In Avendano-Hernandez v. Lynch, the U.S. Court of Appeals for the 9th Circuit ruled today that the Board of Immigration Appeals (BIA) made an error of law in denying protection under the Convention Against Torture (CAT) to a transgender woman from Mexico who had been sexually assaulted and raped by members of the Mexican police and military. Apparently, an immigration judge and the BIA got it so wrong that it took an appeal to the Court of Appeals (a step below the Supreme Court) to reach the right decision.
Evin Avendano-Hernandez sought protection from return to Mexico. After a lifetime of physical violence, abuse, and harassment, Avendano-Hernandez entered the U.S. She developed an alcohol problem and was convicted of felony driving under the influence and causing physical injury to another. After serving her sentence, she was deported to Mexico. The Court of Appeals describes what happened to her in Mexico:
One evening, when Avendano-Hernandez was on her way to visit family in Oaxaca’s capital city, armed uniformed police officers stationed at a roadside checkpoint hurled insults at her as she walked past them. Four officers then followed her down a dirt road, grabbed her, forced her into the bed of their truck, and drove her to an unknown location. Shouting homophobic slurs, they beat her, forced her to perform oral sex, and raped her. One officer hit her in the mouth with the butt of his rifle, and another held a knife to her chin, cutting her hand when she tried to push it away. After the assault, the officers told her that they knew where she lived and would hurt her family if she told anyone about the attack.
Not surprisingly, Avendano-Hernandez quickly returned to the U.S., where she felt safer, but not before she was sexually assaulted by Mexican military near the border. In the U.S., she was arrested for not complying with her probation (even though she had been deported). In removal proceedings, Avendano-Hernandez sought withholding of removal, a form of protection from return to a country where one is likely to be persecuted on account of race, religion, nationality, political opinion or membership in a particular social group. A person is ineligible for withholding if the immigration judge concludes that she has been convicted of a particularly serious crime. The judge and the BIA held that Avendano-Hernandez’s crime was “particularly serious.” The Court of Appeals left that decision alone, concluding that it did not have the authority to reweigh the factors that go into the determination and that it was committed to the BIA’s authority.
In regard to CAT, the BIA found that, although Avendano-Hernandez was raped and assaulted by uniformed members of the Mexican police and the Mexican military, “no evidence showed ‘that any Mexican public official has consented to or acquiesced in prior acts of torture committed against homosexuals or members of the transgender community.’ Say what? The BIA seemed to require not only that an individual be tortured by government officials, but also that all higher-up officials also offer affirmative consent or acquiescence. That is not the law, as the 9th Circuit pointed out.
Also, the 9th Circuit rejected the BIA’s assertion that these acts of torture were simply the work of rogue officers. “The record makes clear that both groups of officers encountered, and then assaulted, Avendano-Hernandez while on the job and in uniform. Avendano-Hernandez was not required to show acquiescence by a higher level member of the Mexican government because an applicant for CAT relief need not show that the entire foreign government would consent to or acquiesce in [her] torture.”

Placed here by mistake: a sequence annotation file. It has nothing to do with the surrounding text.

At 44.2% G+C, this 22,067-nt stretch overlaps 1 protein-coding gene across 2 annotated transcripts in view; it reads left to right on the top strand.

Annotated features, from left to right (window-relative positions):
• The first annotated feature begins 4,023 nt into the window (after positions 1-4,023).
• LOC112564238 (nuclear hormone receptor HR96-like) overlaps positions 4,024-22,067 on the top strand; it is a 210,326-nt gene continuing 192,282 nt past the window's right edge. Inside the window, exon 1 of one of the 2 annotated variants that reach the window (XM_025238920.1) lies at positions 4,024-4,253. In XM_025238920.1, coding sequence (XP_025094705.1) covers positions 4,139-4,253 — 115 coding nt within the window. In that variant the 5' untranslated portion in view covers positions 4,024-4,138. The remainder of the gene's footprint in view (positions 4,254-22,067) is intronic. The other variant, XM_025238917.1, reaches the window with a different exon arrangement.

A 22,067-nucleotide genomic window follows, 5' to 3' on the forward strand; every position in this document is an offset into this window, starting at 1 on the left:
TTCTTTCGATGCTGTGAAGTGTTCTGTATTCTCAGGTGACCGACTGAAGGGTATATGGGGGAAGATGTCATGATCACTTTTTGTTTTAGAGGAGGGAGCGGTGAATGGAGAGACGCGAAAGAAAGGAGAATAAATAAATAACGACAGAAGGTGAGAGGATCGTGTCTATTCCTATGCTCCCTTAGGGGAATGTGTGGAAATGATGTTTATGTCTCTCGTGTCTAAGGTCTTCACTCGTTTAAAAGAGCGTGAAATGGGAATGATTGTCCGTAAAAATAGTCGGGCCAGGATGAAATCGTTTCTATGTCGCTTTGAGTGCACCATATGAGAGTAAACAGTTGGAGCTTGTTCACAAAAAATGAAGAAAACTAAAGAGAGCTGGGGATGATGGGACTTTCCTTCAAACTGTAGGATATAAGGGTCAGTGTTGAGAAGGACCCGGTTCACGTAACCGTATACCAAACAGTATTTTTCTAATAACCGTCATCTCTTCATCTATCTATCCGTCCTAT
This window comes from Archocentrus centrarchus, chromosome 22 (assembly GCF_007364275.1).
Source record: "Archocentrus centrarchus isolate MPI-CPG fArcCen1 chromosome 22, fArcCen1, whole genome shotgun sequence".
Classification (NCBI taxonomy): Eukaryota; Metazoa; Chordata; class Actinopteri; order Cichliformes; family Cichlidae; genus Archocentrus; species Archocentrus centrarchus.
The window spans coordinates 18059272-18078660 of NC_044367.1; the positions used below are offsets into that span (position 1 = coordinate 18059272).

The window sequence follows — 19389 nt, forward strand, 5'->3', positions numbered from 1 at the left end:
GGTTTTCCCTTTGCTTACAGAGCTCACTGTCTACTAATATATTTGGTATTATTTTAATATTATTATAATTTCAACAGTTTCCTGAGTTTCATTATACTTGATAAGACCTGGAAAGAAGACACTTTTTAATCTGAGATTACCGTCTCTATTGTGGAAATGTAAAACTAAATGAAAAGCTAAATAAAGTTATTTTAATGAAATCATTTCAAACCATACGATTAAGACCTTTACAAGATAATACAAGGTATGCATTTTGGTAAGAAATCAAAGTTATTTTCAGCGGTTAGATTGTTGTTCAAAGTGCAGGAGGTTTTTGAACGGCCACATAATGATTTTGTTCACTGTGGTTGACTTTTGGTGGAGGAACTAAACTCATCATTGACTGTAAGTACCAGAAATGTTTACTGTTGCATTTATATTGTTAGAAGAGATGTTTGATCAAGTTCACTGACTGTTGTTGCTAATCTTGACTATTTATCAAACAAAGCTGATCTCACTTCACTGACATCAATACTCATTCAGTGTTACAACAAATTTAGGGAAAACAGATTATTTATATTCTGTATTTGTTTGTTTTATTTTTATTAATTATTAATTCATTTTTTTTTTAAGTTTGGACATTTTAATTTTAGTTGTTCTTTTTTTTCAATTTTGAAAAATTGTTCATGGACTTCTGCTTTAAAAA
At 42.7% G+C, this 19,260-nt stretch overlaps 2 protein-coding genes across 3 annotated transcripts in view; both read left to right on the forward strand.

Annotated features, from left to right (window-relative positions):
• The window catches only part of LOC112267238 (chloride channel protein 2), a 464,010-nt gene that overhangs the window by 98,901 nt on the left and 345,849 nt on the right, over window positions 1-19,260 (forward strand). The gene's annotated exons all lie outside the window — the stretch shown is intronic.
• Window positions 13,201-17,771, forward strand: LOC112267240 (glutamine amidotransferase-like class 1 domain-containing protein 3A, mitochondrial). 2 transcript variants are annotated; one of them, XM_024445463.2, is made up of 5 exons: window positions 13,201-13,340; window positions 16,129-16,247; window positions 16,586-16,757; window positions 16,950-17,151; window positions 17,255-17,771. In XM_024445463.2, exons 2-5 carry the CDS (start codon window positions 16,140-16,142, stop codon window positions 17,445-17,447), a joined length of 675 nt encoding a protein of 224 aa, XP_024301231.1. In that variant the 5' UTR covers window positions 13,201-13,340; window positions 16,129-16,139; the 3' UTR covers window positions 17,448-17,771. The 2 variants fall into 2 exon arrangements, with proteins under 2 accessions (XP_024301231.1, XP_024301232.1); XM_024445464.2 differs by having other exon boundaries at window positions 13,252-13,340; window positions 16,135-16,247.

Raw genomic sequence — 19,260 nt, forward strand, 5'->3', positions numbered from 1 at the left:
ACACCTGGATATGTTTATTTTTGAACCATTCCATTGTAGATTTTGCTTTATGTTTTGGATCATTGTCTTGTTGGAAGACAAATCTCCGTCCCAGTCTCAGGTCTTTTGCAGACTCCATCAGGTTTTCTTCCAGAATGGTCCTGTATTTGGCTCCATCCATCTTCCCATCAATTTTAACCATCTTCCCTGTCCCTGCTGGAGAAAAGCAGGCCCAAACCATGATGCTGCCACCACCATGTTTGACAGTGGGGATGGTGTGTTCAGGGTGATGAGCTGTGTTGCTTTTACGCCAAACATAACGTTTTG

Importantly, the 9th Circuit also admonished the Board for failing to tell a difference between transgender individuals and gay or lesbian individuals. The BIA relied on laws intended to protect gay and lesbian people from violence and discrimination to show that conditions on the ground for transgender Mexicans had improved. The 9th Circuit included very strong language that should help the BIA and immigration judges around the country better understand the nature of transgender protection claims:
Yet significant evidence suggests that transgender persons are often especially visible, and vulnerable, to harassment and persecution due to their often public nonconformance with normative gender roles. Country conditions evidence shows that police specifically target the transgender community for extortion and sexual favors,and that Mexico suffers from an epidemic of unsolved violent crimes against transgender persons. Indeed, Mexico has one of the highest documented number of transgender murders in the world. Avendano-Hernandez, who takes female hormones and dresses as a woman, is therefore a conspicuous target for harassment and abuse. She was immediately singled out for rape and sexual assault by police and military officers upon first sight, and despite taking pains to avoid attracting violence when she attempted to cross the border, she was still targeted. Avendano-Hernandez’s experiences reflect how transgender persons are caught in the crosshairs of both generalized homophobia and transgender-specific violence and discrimination.
The 9th Circuit’s final conclusion makes it clear that transgender asylum cases must be viewed through their own prism and not as a subset of LGBT generalizations. “The unique identities and vulnerabilities of transgender individuals must be considered in evaluating a transgender applicant’s asylum, withholding of removal, or CAT claim.”